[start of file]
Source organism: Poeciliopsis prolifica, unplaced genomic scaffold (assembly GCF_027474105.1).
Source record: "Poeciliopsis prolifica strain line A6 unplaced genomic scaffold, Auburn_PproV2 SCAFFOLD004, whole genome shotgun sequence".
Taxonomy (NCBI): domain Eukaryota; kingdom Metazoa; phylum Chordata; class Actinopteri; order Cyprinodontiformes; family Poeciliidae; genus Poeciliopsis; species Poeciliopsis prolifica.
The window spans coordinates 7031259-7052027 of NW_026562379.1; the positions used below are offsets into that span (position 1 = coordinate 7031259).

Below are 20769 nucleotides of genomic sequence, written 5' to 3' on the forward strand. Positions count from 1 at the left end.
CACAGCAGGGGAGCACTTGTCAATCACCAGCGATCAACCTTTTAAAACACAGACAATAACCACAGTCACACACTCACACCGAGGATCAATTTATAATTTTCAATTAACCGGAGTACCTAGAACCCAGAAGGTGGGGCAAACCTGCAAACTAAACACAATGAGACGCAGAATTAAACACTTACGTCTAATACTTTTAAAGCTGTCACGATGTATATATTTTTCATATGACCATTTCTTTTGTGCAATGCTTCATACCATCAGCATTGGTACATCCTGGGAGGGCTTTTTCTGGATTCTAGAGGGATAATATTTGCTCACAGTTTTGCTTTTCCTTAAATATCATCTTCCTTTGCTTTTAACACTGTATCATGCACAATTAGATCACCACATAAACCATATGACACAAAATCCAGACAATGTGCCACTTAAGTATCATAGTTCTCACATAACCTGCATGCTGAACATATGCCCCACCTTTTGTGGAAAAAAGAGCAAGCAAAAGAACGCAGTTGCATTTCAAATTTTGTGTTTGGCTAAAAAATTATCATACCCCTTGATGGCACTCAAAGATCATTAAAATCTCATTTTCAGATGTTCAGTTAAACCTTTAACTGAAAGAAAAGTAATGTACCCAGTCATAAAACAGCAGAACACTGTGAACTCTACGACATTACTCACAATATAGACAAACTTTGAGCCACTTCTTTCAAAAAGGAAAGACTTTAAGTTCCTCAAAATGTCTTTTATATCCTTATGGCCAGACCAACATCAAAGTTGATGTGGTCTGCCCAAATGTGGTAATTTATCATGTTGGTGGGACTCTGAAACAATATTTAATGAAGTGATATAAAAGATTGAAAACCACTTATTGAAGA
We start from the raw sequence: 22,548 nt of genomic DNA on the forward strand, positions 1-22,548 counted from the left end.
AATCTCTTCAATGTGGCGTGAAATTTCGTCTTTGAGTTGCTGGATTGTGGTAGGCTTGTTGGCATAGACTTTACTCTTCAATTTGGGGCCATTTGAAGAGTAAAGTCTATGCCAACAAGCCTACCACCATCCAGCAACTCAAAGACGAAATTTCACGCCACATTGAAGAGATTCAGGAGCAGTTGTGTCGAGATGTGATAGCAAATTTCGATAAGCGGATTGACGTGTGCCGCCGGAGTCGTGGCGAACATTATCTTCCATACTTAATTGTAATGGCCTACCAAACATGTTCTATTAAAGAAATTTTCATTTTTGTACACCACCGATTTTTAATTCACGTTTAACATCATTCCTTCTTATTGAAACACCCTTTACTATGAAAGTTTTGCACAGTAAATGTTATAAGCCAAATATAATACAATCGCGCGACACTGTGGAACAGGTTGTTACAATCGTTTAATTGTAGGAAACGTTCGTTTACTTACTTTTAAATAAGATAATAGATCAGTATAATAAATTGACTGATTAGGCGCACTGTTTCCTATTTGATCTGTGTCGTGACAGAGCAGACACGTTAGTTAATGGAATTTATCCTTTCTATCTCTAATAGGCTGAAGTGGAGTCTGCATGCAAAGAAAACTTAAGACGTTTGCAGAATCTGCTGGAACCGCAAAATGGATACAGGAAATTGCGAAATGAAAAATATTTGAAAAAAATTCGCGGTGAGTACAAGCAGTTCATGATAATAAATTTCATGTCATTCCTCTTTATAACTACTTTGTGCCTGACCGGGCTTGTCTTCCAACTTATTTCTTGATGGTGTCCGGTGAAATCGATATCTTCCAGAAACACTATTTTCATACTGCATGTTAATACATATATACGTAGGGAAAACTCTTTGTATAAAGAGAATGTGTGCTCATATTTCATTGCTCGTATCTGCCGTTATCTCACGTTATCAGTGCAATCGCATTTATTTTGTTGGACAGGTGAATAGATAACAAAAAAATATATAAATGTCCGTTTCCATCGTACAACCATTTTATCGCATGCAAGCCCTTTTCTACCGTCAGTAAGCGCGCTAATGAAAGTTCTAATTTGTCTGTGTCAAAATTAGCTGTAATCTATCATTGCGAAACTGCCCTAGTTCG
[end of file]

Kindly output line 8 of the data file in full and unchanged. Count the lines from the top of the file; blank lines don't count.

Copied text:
AATCTCTTCAATGTGGCGTGAAATTTCGTCTTTGAGTTGCTGGATTGTGGTAGGCTTGTTGGCATAGACTTTACTCTTCAATTTGGGGCCATTTGAAGAGTAAAGTCTATGCCAACAAGCCTACCACCATCCAGCAACTCAAAGACGAAATTTCACGCCACATTGAAGAGATTCAGGAGCAGTTGTGTCGAGATGTGATAGCAAATTTCGATAAGCGGATTGACGTGTGCCGCCGGAGTCGTGGCGAACATTATCTTCCATACTTAATTGTAATGGCCTACCAAACATGTTCTATTAAAGAAATTTTCATTTTTGTACACCACCGATTTTTAATTCACGTTTAACATCATTCCTTCTTATTGAAACACCCTTTACTATGAAAGTTTTGCACAGTAAATGTTATAAGCCAAATATAATACAATCGCGCGACACTGTGGAACAGGTTGTTACAATCGTTTAATTGTAGGAAACGTTCGTTTACTTACTTTTAAATAAGATAATAGATCAGTATAATAAATTGACTGATTAGGCGCACTGTTTCCTATTTGATCTGTGTCGTGACAGAGCAGACACGTTAGTTAATGGAATTTATCCTTTCTATCTCTAATAGGCTGAAGTGGAGTCTGCATGCAAAGAAAACTTAAGACGTTTGCAGAATCTGCTGGAACCGCAAAATGGATACAGGAAATTGCGAAATGAAAAATATTTGAAAAAAATTCGCGGTGAGTACAAGCAGTTCATGATAATAAATTTCATGTCATTCCTCTTTATAACTACTTTGTGCCTGACCGGGCTTGTCTTCCAACTTATTTCTTGATGGTGTCCGGTGAAATCGATATCTTCCAGAAACACTATTTTCATACTGCATGTTAATACATATATACGTAGGGAAAACTCTTTGTATAAAGAGAATGTGTGCTCATATTTCATTGCTCGTATCTGCCGTTATCTCACGTTATCAGTGCAATCGCATTTATTTTGTTGGACAGGTGAATAGATAACAAAAAAATATATAAATGTCCGTTTCCATCGTACAACCATTTTATCGCATGCAAGCCCTTTTCTACCGTCAGTAAGCGCGCTAATGAAAGTTCTAATTTGTCTGTGTCAAAATTAGCTGTAATCTATCATTGCGAAACTGCCCTAGTTCG